Questions related to Geological Hazards
Dear Esteemed Experts.
Your comments are highly appreciated regarding our bachelor program in field of Engineering Geology and Hydrogeology).
We are working on updating of the study program (Curriculum) to Engineering Geology and Hydrogeology department. The below competences and outcomes are designed for bachelor program (Engineering Geology and Hydrogeology Department). We kindly as you to write your comments and feedbacks.
Graduated students are able to:
· Ability to identify and classify different rocks and soils
· Ability to collect Data and interpret them
· Making and using engineering geological and Hydro maps
· Ability to determine geological hazards and analyze them
· Ability to plan and conduct geotechnical and Hydro investigations
· Site selection of wells and analysis aquifer parameter’s
· Ability to perform field test and logging of wells
· Analyze water quality tests
· Ability to prepare Hydrogeological and geotechnical reports
· To be familiar with geology of Afghanistan
· Ability to manage and run engineering projects
· Basic knowledge in High Mathematics, physics, chemistry, plan geometry
· Identity, explain and apply basic knowledge
Learning Outcomes of program:
· Identify and classify different rocks and soils
· Collect, interpret and synthesize the data to solve the geotechnical and hydrogeological problem
· Produce the engineering geological and hydrogeological maps and extract information from the maps
· Identify the geological hazards and characterize them
· Plan, conduct, and organize the geotechnical and hydrogeological investigations
· Select well site, development of wells and analyze aquifer parameters
· Perform and interpret field test and logging of wells
· Conduct and analyze water quality test
· Prepare hydrogeological and geotechnical reports
· Describe and interpret the geology of Afghanistan
· Organize and implement geo-engineering projects
· Achieve awareness of the work safety guidelines
· Read and comprehend the relevant literature, hold technical communication with people from the field and from outside the field and write technical reports in their native and international language
· Apply and transform acquired knowledge into practice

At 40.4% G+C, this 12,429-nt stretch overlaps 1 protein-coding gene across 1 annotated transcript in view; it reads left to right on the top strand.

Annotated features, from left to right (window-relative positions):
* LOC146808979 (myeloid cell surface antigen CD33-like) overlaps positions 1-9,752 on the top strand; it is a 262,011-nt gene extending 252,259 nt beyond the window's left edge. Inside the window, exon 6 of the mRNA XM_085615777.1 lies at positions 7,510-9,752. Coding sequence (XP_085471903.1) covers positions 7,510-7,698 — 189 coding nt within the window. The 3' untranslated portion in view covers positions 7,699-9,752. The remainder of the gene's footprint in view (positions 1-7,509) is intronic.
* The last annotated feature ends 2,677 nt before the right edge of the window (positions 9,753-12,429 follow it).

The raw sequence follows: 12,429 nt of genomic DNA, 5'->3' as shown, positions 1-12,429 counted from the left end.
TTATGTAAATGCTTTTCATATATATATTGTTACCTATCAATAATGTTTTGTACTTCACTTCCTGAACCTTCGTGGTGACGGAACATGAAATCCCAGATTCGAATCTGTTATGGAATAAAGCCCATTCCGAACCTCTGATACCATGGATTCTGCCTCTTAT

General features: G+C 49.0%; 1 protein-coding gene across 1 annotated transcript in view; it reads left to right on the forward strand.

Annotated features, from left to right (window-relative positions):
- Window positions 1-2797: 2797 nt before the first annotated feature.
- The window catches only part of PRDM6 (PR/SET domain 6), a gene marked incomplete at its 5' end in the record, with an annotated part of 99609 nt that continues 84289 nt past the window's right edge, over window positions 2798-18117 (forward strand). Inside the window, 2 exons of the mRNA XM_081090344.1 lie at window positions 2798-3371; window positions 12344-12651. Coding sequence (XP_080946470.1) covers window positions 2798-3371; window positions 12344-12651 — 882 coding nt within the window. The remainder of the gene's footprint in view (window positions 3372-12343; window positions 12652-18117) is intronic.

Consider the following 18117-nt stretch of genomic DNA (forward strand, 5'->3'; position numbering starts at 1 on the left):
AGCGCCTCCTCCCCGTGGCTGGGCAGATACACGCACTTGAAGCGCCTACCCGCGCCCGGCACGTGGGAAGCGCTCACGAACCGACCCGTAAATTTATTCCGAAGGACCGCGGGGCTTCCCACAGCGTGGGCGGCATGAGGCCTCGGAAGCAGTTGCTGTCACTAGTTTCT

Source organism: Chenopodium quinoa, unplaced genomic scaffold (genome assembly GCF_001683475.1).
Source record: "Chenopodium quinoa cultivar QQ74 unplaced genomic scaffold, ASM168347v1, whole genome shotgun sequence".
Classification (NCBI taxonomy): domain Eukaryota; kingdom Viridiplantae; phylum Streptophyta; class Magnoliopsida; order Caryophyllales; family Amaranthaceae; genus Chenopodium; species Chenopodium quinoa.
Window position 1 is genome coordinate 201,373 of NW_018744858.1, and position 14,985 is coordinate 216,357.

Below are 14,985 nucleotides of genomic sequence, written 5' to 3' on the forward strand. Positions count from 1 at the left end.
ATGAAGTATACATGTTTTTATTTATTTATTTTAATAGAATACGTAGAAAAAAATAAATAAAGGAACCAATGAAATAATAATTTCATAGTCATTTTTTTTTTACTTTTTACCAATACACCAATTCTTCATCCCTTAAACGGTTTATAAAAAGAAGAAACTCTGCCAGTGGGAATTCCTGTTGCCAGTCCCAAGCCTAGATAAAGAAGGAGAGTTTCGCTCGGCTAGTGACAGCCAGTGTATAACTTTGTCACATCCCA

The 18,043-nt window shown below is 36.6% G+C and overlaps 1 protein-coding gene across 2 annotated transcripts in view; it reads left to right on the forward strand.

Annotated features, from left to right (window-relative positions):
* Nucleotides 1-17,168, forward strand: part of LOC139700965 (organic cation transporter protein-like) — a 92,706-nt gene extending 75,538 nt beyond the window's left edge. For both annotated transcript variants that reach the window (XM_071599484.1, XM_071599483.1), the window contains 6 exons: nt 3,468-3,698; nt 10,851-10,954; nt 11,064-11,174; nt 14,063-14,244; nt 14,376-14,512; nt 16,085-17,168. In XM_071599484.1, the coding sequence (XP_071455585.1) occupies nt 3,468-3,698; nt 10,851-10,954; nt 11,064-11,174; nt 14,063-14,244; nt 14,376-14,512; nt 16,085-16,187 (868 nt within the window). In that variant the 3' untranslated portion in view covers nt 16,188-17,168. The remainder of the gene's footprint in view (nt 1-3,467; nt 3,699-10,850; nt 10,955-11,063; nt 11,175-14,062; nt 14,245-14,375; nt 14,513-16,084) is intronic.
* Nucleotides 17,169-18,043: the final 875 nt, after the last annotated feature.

· Work in a team, under pressure and in different areas and situations
· Use new technology, equipment, and software
· Plan and manage time
· Take over social responsibilities
I asked a previous question as to whether dense ash aggregates (or "acc-laps") have ever been made in any wind tunnel lab thus far in their fully formed sub-spherical or ellipsoïdal shape ?
The answer has been: "not yet", even though this would allow to more closely simulate mixed phase aggregation under more realistic in situ ashcloud conditions.
I am wondering if any accretionary lapilli greater than about 10mm across or so have ever been collected immediately upon reaching the ground and studied immediately, or preserved in a cold box (to prevent them from any melting) and studied in the lab (eg. on a cryogenic SEM stage, or to measure their in situ temperature, and recover inner fluids from the intergranular space....) ?
The reason is that there is the hypothesis that they form like hailstones by riming, once they grow above a size characteristic of the drop break-up limit (5-6mm across). If this "volcanogenic hailstone" hypothesis is correct, then my expectation is that a proportion of accretionary lapilli larger than about 6mm diameter should still be frozen upon reaching the ground (especially if above-ground températures are close to 0°C; if not partial melting takes place), so that somewhat larger ones (say 10mm diameter ones) may still be frozen (despite partial melting) and still contain inner ice upon landing on the ground.
Has anyone checked for this ?
Assuming for a moment that larger sub-concentric acclaps can be sampled immediately, preserved and analysed for oxygen isotopes of any trapped ice water, then this could provide valuable data as to the temperature environments through which the acc-laps have been recycled again and again in the volcanic cloud before ultimately falling out.
Analogous oxygen isotope ratio studies of the subconcentric layers of hailstones from severe thunderstorms have provided such information in that case.
I am looking forward to hearing back.
Best wishes and kind regards,
How to incorporate rainfall probability and landslide susceptibility to make future landslide hazard map
I’m interested in teaching several introductory labs about the ocean for geology and physics students. I am particularly interested in doing hands on activities about waves and tsunamis. Does anyone have suggestions of activities, demonstrations, or case studies that are low cost/free to set up that you like to use with your classes?
Thanks in advance for your helpful hints!